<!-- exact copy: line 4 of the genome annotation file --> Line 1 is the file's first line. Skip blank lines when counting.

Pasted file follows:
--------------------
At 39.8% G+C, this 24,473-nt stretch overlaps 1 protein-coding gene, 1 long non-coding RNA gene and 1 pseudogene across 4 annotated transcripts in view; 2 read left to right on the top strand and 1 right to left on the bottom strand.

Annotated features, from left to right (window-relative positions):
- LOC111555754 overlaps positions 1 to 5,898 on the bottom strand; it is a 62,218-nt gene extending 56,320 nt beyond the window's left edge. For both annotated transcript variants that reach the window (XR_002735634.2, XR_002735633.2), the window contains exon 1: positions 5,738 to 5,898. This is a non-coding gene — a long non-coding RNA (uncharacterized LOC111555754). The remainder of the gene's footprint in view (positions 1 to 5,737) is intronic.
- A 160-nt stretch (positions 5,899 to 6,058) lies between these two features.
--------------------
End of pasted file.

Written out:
- A 160-nt stretch (positions 5,899 to 6,058) lies between these two features.